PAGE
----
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Hungarian Rhapsody: Queen Live In Budapest Deluxe(1986)
27 July 1986 at Népstadion, Budapest, Hungary
For more about Hungarian Rhapsody: Queen Live In Budapest Deluxe and the Hungarian Rhapsody: Queen Live In Budapest Deluxe Blu-ray release, see Hungarian Rhapsody: Queen Live In Budapest Deluxe Blu-ray Review published by Jeffrey Kauffman on November 5, 2012 where this Blu-ray release scored 4.0 out of 5.
Starring: Freddie Mercury
» See full cast & crew
Hungarian Rhapsody: Queen Live In Budapest Deluxe Blu-ray Review
The Iron Curtain was no match for Freddie Mercury.
Reviewed by Jeffrey Kauffman, November 5, 2012
Bohemian has become such a commonplace adjective that people have perhaps grown unaccustomed to associating it with the actual place called Bohemia, which is where one would assume the descriptive term probably originated. The nation previously known as Czechoslovokia was home to Bohemia, and while the vagaries of history have now but Slovakia in between the Czech Republic and Hungary, when Freddie Mercury and Queen played Budapest in 1986, Bohemia was in a certain sense "right next door" and perhaps provided an added allure to including this odd venue on Queen's world tour. It's hard to even imagine it now, but the Iron Curtain was still very much vertical and seemingly impenetrable, and a stadium rock performance was not a de rigeur situation even for the biggest bands. As the liner notes to this new Blu-ray and double CD release state, the band knew going in they weren't going to make much if any money from this performance, and yet they jumped at the chance, if for no other reason than that Hungary had long been "off limits" for rock concerts.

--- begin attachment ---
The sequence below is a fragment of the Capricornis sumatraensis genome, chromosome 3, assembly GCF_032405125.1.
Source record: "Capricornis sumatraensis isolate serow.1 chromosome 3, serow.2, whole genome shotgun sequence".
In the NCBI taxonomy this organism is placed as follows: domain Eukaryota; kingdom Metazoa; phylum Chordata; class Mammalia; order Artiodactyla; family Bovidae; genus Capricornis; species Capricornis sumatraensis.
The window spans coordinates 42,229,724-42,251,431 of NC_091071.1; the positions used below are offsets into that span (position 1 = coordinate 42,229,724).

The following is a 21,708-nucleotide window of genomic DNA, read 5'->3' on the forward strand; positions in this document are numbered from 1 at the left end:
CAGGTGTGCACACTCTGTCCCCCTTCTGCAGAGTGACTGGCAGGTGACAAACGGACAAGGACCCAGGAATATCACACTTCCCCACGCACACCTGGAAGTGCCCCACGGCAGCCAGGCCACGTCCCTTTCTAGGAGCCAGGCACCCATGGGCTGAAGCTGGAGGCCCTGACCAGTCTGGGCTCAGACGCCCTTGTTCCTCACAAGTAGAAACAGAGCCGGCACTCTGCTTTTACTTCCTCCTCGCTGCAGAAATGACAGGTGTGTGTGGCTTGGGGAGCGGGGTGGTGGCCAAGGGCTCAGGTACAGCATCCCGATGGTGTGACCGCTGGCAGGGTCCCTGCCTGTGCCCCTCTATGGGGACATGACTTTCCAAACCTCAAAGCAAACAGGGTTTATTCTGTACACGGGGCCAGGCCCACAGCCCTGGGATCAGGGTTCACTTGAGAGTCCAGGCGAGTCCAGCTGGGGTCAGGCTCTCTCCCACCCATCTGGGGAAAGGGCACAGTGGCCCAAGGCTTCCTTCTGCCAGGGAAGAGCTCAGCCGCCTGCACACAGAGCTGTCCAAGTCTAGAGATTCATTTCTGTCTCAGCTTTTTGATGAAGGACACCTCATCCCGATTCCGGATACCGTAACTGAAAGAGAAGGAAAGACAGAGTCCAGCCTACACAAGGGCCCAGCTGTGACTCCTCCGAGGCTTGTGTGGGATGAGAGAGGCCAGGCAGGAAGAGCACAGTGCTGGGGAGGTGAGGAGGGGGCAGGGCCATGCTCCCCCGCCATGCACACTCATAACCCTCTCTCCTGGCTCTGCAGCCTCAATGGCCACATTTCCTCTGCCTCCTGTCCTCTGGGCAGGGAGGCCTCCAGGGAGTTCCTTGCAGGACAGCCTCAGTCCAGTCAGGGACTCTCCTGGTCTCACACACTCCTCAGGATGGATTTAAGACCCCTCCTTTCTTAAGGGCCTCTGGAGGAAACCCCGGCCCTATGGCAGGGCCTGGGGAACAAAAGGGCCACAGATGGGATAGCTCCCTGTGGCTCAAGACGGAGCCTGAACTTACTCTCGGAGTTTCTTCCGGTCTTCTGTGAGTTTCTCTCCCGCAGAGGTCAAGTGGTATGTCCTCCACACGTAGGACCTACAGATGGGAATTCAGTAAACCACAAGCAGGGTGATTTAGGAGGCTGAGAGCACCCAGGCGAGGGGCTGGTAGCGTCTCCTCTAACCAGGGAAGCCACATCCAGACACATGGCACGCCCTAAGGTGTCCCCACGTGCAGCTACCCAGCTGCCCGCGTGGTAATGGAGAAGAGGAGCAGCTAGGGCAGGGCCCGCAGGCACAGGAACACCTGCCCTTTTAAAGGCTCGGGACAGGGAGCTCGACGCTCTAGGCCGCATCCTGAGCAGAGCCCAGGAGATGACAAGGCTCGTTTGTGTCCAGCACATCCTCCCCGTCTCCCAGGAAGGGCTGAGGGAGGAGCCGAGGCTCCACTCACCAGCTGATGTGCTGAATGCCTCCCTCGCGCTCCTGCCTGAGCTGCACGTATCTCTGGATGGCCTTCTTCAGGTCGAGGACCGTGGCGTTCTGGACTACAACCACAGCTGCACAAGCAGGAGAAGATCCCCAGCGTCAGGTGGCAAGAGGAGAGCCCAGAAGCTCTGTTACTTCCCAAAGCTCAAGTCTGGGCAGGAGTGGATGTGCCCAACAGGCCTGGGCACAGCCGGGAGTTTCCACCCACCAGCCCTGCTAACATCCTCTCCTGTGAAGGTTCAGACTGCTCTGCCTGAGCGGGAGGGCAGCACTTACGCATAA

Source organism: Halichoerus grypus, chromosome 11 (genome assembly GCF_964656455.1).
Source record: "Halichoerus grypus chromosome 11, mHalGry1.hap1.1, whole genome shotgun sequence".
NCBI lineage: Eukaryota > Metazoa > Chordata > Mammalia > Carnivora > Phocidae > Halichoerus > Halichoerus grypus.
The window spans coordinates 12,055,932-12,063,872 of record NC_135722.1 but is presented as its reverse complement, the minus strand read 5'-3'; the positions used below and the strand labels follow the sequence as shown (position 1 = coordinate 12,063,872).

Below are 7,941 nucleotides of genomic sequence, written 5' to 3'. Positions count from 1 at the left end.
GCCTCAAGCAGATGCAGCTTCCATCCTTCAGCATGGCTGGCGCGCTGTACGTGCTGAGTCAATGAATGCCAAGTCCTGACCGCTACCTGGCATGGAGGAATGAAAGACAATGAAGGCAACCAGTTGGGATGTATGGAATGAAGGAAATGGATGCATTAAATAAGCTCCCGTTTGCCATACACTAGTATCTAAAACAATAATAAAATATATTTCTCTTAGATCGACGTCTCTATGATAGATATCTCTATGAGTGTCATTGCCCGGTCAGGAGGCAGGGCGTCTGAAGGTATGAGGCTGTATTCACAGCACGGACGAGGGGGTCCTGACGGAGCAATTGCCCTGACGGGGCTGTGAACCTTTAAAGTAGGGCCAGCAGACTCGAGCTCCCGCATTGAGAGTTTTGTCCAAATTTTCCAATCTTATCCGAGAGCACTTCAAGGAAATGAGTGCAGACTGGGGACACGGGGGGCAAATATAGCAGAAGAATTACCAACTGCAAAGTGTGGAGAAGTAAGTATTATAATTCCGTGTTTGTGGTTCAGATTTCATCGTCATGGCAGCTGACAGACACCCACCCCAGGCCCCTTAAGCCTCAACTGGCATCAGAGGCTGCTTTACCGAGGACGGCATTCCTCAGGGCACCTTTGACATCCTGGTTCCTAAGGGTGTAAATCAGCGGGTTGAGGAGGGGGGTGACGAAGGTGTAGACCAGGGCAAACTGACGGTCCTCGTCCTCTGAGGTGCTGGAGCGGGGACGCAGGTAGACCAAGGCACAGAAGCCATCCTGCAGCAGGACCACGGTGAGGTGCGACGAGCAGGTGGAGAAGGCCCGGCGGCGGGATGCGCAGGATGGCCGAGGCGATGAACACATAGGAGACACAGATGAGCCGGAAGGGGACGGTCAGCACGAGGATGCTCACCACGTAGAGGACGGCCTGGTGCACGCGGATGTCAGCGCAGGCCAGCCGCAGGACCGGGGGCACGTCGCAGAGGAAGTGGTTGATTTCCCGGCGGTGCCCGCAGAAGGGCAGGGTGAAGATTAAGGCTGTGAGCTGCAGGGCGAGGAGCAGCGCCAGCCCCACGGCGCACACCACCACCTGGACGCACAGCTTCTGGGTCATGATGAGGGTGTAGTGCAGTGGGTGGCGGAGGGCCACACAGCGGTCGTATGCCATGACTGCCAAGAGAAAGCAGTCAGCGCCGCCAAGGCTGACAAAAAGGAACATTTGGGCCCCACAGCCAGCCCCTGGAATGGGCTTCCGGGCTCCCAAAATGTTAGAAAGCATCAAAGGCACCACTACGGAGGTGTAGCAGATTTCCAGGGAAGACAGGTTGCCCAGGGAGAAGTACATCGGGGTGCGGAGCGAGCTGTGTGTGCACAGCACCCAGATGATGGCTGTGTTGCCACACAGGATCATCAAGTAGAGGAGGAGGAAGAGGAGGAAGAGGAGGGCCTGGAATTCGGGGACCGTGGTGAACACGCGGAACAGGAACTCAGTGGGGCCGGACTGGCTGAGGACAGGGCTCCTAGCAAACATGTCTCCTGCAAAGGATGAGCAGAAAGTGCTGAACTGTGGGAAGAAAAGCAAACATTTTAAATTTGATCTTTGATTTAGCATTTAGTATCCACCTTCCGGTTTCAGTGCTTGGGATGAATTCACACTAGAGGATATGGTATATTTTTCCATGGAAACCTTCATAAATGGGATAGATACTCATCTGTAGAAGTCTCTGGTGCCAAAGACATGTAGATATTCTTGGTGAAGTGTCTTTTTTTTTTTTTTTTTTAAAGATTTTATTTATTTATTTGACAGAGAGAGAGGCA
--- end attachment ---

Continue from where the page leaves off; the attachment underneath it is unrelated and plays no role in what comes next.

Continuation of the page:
There was obviously a pent up audience for Queen, for once their concert was announced, it sold out in an astoundingly short amount of time, all the more astounding when one considers the fact that this particular concert was played before literally tens of thousands of people. This was the first stadium rock concert by a western act to be performed behind the Iron Curtain, and it was big news in its day. A coterie of British journalists flew to Budapest to cover the proceedings (some of which is captured in some non-concert footage included in this documentary), and because this was such an obviously big deal within Hungary itself, famed Hungarian cinematographer János Zsombolyai was hired to film the concert, and to do so he had to utilize every available film camera in the nation.
Queen had had its ups and downs by the time it arrived in Hungary in the summer of 1986, but there's no denying the band was at one of its high points during this time period, still riding high after its critically lauded Live Aid performance from the previous year. The confidence and outright swagger of the band is apparent throughout this concert. The size of the venue doesn't seem to intimidate them in the slightest, and in fact Freddie Mercury seems to feed off of the audience's energy. Younger audiences may be unimpressed by the concert's relative lack of stage craft (some lighting and dry ice effects are about it), but the visceral impact of the music can't be denied.
The documentary doesn't just concentrate on the concert, although that's of course the bulk of this piece. We do get a little context, however, including some charming scenes of Freddie arriving in Budapest via hydrofoil, kind of like Cleopatra being floated down the Nile to be presented to her adoring public on a barge (something tells me Freddie himself would love that comparison). And there are segments devoted to all of the band members pursuing their own private tours and interests throughout Hungary.